Book Review: Material Girl, Mystical World

I’d like to hit on the Conjure part of this blog with a book review.

 

I recently read Ruby Warrington’s Material Girl, Mystical World : The Now Age Guide to a High-Vibe Life.

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And by read, I mean I gave up about half way through.

If I had been smart, I would have noticed how often the word “sophisticated” was used in conjunction with the book. On the inside cover it even says “-a sophisticated upgrade on cosmic thinking, from healing crystals to doing your dharma, for women who know that a closetful of designer shoes can happily coexist with a deeply meaningful life.”

Guys, I dont think I’ve ever owned designer shoes. My day to day shoes are Wal-Mart Chuck Taylor knock offs. And I think “sophisticated” would be the last word anyone used to describe me. I know my please and thank-yous and I chew with my mouth closed , but cosmopolitan I am not.

That being said, I believe you don’t always have to personally relate to a theme to learn from it. While I am open to accepting all walks and stations in life, many of the experiences cited in the book fell flat for me. Also, the constant mention of fancy pancy shoes kept throwing me off. Miu Miu shoes may be the cat’s meow, but name dropping them as a status example every few pages gets a little exhausting. (Also, I really dislike feet. So everytime I read about $350 shoes, and it’s mentioned a lot, I end up thinking about the feet that go into them.)

As an author, Warrington is open and friendly. Reading her prose was like listening to a friend talk. But not a good friend. One of those older friends of the family you kinda-sorta know and hang around at BBQs because you hope some of her coolness wears off on you. The first chapter gives an okay introduction to astrology, but it’s under a lot of fluff. The chapter starts with a description of the time the author interviewed a model and they totally “soul sister”ed over their love of astrology. It kind of sets the tone of name dropping in an effort to validate something doesn’t really need celebrity validation.Then we are introduced to The Astro Twins who are everything their name implies, twin sister who do astrology. But, like omg! they are regulars on The Real Housewives of New York ,too. We’ll categorize that as another missed red flag.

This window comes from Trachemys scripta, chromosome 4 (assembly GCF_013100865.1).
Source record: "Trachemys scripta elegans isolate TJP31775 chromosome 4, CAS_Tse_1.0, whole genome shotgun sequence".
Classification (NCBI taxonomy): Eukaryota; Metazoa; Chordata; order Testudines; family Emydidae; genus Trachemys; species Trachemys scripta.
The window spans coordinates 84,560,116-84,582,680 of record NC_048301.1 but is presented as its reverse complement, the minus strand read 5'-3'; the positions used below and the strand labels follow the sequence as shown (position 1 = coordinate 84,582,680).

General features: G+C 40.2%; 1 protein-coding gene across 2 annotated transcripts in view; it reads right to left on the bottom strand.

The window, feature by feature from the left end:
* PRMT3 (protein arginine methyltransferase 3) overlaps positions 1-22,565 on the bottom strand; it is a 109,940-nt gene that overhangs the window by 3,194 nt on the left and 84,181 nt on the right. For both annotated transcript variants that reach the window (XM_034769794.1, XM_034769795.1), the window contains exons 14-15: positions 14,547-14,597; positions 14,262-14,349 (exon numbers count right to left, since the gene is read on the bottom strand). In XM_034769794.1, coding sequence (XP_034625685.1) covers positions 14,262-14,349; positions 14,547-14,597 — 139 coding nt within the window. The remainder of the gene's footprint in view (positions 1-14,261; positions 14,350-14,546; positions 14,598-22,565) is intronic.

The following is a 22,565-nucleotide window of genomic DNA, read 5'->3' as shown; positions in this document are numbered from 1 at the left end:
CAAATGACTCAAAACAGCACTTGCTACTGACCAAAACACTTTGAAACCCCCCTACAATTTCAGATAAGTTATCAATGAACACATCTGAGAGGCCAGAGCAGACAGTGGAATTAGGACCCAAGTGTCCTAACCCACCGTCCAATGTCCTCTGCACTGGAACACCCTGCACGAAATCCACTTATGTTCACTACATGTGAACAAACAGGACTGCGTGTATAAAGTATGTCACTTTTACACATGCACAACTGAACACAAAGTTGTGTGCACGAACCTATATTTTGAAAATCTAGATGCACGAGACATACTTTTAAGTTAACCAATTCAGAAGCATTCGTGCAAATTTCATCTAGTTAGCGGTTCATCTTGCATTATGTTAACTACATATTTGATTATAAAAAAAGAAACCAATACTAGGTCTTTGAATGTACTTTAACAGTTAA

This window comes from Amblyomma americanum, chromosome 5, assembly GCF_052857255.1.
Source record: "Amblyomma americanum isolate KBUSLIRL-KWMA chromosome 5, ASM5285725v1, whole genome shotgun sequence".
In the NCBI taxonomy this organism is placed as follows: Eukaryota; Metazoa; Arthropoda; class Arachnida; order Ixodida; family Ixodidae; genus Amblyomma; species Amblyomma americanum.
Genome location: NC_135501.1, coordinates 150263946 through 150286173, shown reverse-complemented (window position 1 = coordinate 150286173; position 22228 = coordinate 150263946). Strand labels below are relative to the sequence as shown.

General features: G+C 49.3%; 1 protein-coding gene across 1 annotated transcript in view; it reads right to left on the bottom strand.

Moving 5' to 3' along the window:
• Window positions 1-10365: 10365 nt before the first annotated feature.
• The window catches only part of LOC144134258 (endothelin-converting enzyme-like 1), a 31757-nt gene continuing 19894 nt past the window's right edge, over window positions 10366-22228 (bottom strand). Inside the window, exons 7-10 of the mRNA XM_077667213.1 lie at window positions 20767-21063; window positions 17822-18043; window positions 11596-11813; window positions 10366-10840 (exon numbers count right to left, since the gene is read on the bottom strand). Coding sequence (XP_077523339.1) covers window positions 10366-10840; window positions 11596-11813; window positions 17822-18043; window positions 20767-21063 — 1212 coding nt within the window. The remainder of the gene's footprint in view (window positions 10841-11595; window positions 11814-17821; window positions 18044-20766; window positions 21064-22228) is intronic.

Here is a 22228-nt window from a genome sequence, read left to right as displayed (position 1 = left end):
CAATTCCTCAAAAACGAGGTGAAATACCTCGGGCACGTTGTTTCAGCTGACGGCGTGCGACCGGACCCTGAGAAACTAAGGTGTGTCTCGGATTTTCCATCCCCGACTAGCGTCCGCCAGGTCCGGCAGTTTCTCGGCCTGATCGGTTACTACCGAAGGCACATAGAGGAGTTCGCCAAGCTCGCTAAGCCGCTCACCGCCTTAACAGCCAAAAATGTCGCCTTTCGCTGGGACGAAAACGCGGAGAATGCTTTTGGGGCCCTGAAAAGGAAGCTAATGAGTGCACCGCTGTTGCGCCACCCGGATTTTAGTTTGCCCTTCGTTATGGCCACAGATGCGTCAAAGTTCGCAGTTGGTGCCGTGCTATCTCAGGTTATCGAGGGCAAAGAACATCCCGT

As we will the numerous mentions of the author’s online magazine. I am all for getting yourself over, but after the third or fourth time, it’s like damn ,we get it, its called The Numinous. High five for the project, but either write about it in full or move on. Slipping it into to everything discussed in the book makes the whole work feel like commercial.

The rest of part one of the book touches on Tarot (and name drops an American’s Next Top Model judge), Psychic ability, and Karma/Dharma. Even if the writing and narrative voice got under my skin, here and there were interesting tidbits of knowledge,quotes or ideas. Part two focused on Health and Wellbeing. It was full of yoga ins and outs as well as a hashtag word used as part of a sentence. That was almost the point I put the book down. It’s my belief that there is no place in a sentence for #POWERWORD nonsense. Meditation, shamanism, and chakras rounds out the end of part two and I found enough information there that I decided to carry on reading.

Part Three was where it started to unravel. Love, Sex, and Relationships get tied together in a semi logical way. There are interesting thoughts presented in the section. Sex, friendships, and the Divine Feminine are all discussed in acceptable and sometimes humorous ways.